Corporate_Finance_9th_edition_Solutions_Manual_FINAL0

# The debt equity ratio for the company is bs 040 b 040s

This preview shows page 1. Sign up to view the full content.

This is the end of the preview. Sign up to access the rest of the document.

Unformatted text preview: 75) RWACC = .1105 or 11.05% Finally, we can use the WACC to discount the unlevered cash flows, which gives us an NPV of: NPV = –\$45,000,000 + \$13,500,000(PVIFA11.05%,5) NPV = \$4,837,978.59 b. The weighted average cost of capital used in part a will not change if the firm chooses to fund the project entirely with debt. The weighted average cost of capital is based on optimal capital structure weights. Since the current capital structure is optimal, all-debt funding for the project simply implies that the firm will have to use more equity in the future to bring the capital structure back towards the target. Challenge 14. a. The company is currently an all-equity firm, so the value as an all-equity firm equals the present value of aftertax cash flows, discounted at the cost of the firm’s unlevered cost of equity. So, the current value of the company is: VU = [(Pretax earnings)(1 – tC)] / R0 VU = [(\$28,000,000)(1 – .35)] / .20 VU = \$91,000,000 The price per share is the total value of the company divided by the shares outstanding, or: Price per share = \$91,000,000 / 1,500,000 Price per share = \$60.67 b. The adjusted present value of a firm equals its value under all-equity financing plus the net present value of any financing side effects. In this case, the NPV of financing side effects equals the aftertax present value of cash flows resulting from the firm’s debt. Given a known level of debt, debt cash flows can be discounted at the pretax cost of debt, so the NPV of the financing effects are: NPV = Proceeds – Aftertax PV(Interest Payments) NPV = \$35,000,000 – (1 – .35)(.09)(\$35,000,000) / .09 NPV = \$12,250,000 So, the value of the company after the recapitalization using the APV approach is: V = \$91,000,000 + 12,250,000 V = \$103,250,000 387 Since the company has not yet issued the debt, this is also the value of equity after the announcement. So, the new price per share will be: New share price = \$103,250,000 / 1,500,000 New share price = \$68.83 c. The company will use the entire proceeds to repurchase equity. Using the share price we calculated in part b, the number of shares repurchased will be: Shares repurchased = \$35,000,000 / \$68.83 Shares repurchased = 508,475 And the new number of shares outstanding will be: New shares outstanding = 1,500,000 – 508,475 New shares outstanding = 991,525 The value of the company increased, but part of that increase will be funded by the new debt. The value of equity after recapitalization is the total value of the company minus the value of debt, or: New value of equity = \$103,250,000 – 35,000,000 New value of equity = \$68,250,000 So, the price per share of the company after recapitalization will be: New share price = \$68,250,000 / 991,525 New share price = \$68.83 The price per share is unchanged. d. In order to value a firm’s equity using the flow-to-equity approach, we must discount the cash flows available to equity holders at the cost of the firm’s levered equity. According to Modigliani-Miller Proposition II with corporate taxes, the required return of levered equity is: RS = R0 + (B/S)(R0 – RB)(1 – tC) RS = .20 + (\$35,000,000 / \$68,250,000)(.20 – .09)(1 – .35) RS = .2367 or 23.67% After the recapitalization, the net income of the company will be: EBIT Interest EBT Taxes Net income \$28,000,000 3,150,000 \$24,850,000 8,697,500 \$16,152,500 388 The firm pays all of its earnings as dividends, so the entire net income is available to shareholders. Using the flow-to-equity approach, the value of the equity is: S = Cash flows available to equity holders / RS S = \$16,152,500 / .2367 S = \$68,250,000 15. a. If the company were financed entirely by equity, the value of the firm would be equal to the present value of its unlevered after-tax earnings, discounted at its unlevered cost of capital. First, we need to find the company’s unlevered cash flows, which are: Sales Variable costs EBT Tax Net income \$28,900,000 17,340,000 \$11,560,000 4,624,000 \$6,936,000 So, the value of the unlevered company is: VU = \$6,936,000 / .17 VU = \$40,800,000 b. According to Modigliani-Miller Proposition II with corporate taxes, the value of levered equity is: RS = R0 + (B/S)(R0 – RB)(1 – tC) RS = .17 + (.35)(.17 – .09)(1 – .40) RS = .1868 or 18.68% c. In a world with corporate taxes, a firm’s weighted average cost of capital equals: RWACC = [B / (B + S)](1 – tC)RB + [S / (B + S)]RS So we need the debt-value and equity-value ratios for the company. The debt-equity ratio for the company is: B/S = 0.35 B = 0.35S Substituting this in the debt-value ratio, we get: B/V = .35S / (.35S + S) B/V = .35 / 1.35 B/V = .26 389 And the equity-value ratio is one minus the debt-value ratio, or: S/V = 1 – .26 S/V = .74 So, using the capital structure weights, the company’s WACC is: RWACC = [B / (B + S)](1 – tC)RB + [S / (B + S)]RS RWACC = .26(1 – .40)(.09) + .74(.1868) RWACC = .1524 or 15.24% We can use the weighted average cost of capital to discount the firm’s unlevered aftertax earnings to value the company....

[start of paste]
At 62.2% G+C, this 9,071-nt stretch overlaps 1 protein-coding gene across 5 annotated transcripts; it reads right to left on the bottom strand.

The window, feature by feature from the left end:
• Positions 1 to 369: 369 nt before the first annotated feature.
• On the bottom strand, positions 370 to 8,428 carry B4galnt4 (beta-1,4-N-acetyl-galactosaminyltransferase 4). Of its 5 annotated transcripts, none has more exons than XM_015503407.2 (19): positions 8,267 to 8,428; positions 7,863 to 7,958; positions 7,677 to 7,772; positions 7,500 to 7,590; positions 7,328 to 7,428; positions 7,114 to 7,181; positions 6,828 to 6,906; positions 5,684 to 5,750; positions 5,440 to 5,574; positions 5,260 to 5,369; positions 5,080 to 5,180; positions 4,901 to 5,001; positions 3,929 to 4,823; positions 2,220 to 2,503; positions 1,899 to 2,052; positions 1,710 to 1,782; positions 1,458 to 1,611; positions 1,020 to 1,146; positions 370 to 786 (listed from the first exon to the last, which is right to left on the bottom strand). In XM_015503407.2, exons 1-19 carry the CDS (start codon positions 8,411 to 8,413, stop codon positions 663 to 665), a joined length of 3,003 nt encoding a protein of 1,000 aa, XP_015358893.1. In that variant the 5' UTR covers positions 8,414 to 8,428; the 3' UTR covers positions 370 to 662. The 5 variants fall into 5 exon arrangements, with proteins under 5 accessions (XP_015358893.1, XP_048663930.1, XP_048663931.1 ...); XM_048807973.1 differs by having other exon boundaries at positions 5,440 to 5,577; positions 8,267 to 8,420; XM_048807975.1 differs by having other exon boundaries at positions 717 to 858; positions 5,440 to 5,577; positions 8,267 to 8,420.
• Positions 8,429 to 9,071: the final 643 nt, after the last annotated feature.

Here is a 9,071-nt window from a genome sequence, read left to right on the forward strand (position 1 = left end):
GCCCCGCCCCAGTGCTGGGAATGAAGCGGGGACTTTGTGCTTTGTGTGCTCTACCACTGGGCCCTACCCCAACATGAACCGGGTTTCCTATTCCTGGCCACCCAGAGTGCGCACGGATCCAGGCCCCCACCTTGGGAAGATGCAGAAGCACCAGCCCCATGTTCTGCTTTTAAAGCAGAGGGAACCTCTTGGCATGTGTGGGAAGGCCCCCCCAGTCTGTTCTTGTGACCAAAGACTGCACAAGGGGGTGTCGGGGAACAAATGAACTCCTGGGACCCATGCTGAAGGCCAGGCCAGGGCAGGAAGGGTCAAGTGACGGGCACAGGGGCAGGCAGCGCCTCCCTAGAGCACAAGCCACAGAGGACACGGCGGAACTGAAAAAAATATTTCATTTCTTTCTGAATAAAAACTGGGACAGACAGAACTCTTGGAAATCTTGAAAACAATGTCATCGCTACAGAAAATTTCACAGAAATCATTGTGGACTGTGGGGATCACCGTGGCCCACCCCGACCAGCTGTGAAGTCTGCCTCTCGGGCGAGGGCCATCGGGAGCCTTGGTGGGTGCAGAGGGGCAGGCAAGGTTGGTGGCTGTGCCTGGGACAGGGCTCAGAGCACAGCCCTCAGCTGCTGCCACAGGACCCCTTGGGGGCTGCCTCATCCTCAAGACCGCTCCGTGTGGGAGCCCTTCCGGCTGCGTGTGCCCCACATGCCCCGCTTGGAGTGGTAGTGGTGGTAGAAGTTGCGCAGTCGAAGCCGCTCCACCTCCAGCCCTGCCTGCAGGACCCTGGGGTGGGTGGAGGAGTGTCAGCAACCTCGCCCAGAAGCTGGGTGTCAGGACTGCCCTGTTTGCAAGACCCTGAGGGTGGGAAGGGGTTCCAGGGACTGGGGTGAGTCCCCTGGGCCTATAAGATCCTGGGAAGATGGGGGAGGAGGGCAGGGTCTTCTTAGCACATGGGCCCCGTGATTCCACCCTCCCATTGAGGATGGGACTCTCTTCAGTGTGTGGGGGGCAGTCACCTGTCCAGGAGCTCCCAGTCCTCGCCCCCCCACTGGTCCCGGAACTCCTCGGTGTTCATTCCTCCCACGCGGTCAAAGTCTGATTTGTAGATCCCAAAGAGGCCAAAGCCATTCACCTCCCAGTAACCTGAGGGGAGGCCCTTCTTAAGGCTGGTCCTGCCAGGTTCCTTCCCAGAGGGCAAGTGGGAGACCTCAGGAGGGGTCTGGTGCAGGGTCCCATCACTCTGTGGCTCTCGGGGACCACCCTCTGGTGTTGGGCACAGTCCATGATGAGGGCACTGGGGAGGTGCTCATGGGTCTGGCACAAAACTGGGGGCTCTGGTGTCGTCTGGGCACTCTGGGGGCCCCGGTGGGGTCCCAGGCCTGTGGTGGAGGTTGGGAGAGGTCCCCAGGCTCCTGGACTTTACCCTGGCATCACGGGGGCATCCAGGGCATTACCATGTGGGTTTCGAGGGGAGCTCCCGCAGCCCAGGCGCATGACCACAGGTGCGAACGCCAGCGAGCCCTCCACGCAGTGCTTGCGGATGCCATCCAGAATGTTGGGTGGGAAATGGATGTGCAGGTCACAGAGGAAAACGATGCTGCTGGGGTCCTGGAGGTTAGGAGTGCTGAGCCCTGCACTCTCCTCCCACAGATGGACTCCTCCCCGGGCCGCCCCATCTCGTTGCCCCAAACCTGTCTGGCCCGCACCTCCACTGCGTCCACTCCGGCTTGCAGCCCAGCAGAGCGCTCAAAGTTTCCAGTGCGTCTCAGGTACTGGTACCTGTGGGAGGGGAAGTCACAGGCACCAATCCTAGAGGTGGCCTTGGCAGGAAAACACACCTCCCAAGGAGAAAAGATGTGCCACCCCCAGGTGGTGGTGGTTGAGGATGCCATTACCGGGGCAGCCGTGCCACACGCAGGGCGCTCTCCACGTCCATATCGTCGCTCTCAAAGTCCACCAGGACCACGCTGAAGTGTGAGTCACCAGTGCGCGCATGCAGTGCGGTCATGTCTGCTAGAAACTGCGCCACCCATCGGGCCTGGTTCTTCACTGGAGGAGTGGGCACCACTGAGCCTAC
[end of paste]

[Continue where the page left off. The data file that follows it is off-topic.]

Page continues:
View Full Document

Ask a homework question - tutors are online